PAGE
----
My backyard, the final frontier. Isolation log: Day 51.
Everything on the internet is suddenly seeming to appear quite plausible, if not even factual. Now I’ve discovered that the Apocalypse is far more entertaining than I might ever have imagined.
It has a wonderful cast of characters, from the leading man, cast appropriately as the Orange Menace, down to classical Greek Choruses of his angry followers. These groups are mostly made up of white women in tight t-shirts boasting their odd patriotism, and white men with AR-15s and bandoliers of bullets. Their shared anger is directed at Democratic forces trying to keep the protesters from dying of a disease called the coronavirus. Of course, the well-armed dunderheads are convinced the disease is a hoax perpetrated by either some extra-terrestrials from the minor planet Upuranus or Richard Simmons, the enthusiastic exercise guru. They’re not sure. Not a clue, actually.
The narrative is pretty straight forward. There’s a backstory that shows a complete lack of preparedness, with the added intrigue of a racist hatred that led to the dismantling of what, had it not been dismantled, was the very thing that would have shown this Administration as being prepared. (This is the gang that refused to shoot straight.) And few would have thought otherwise. Except for the “lamestream” press that might have pointed out, correctly, that the pandemic task force was created in 2005 by George W. Bush and augmented and maintained by Barack Obama, theirs are the voices that would have been drowned out by the sound of the shuck-and-jive grandstanding from the self-praising Trump.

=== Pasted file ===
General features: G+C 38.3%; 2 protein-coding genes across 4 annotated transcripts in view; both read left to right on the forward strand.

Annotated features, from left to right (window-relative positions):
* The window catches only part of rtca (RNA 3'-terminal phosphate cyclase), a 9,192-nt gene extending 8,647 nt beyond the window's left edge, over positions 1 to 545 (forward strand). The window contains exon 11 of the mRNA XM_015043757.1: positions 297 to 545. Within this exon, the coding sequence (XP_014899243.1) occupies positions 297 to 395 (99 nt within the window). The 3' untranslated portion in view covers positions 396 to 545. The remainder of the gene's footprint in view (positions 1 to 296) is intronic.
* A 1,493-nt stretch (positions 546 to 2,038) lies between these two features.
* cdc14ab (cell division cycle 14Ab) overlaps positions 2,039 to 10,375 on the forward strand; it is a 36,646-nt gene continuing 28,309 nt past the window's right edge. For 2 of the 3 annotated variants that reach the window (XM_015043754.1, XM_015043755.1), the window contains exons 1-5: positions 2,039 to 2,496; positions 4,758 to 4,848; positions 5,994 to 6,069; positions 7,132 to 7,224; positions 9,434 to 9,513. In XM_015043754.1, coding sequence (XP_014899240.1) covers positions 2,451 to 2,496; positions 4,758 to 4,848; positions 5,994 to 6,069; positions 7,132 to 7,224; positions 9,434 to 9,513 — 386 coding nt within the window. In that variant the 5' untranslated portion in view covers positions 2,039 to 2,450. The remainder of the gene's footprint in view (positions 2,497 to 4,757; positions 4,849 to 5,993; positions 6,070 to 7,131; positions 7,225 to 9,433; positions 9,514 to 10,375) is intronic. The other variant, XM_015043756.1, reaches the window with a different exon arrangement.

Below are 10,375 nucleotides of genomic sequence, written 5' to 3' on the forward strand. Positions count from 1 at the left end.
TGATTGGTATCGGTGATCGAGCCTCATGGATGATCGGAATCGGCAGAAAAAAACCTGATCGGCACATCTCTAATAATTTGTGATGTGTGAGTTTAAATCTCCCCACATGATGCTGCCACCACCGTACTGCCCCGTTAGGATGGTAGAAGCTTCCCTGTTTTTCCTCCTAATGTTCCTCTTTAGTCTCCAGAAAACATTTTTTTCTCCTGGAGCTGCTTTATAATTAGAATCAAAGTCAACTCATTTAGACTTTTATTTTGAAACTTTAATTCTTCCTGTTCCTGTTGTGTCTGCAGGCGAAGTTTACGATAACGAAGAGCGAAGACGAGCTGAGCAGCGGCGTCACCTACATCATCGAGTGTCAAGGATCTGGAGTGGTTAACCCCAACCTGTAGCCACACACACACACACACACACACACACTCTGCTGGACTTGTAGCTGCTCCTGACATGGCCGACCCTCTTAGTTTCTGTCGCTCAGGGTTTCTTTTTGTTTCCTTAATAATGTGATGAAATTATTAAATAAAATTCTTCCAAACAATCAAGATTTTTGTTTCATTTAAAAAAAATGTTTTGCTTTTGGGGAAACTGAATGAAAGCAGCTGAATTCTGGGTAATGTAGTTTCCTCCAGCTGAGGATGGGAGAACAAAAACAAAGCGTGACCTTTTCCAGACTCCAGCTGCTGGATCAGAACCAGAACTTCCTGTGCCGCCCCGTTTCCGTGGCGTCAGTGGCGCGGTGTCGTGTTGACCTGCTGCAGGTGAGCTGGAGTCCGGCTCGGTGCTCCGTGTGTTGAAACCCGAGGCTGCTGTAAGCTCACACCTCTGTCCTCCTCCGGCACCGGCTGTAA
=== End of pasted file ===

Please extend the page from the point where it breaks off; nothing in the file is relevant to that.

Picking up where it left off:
Even as we Americans awaken each morning to a new and ever-rising death toll, His Orangeness is shouting the huzzahs! in celebration of what? Ineptitude? Callous indifference? Cowardice?
Chatting mostly about the great job he’s doing fighting the invisible enemy reminds many of Don Quixote’s battles with windmills, a literary reference he might have missed in college. His focus is on his television ratings—as if his daily rallies, sparsely attended by a pared-down press corps, were some kind of lurid game show; an alternate reality show, as it were. It’s a blessing that the three major networks and CNN have spared us from having to bear any more than the highlights, many of which include his asinine berating of reporters.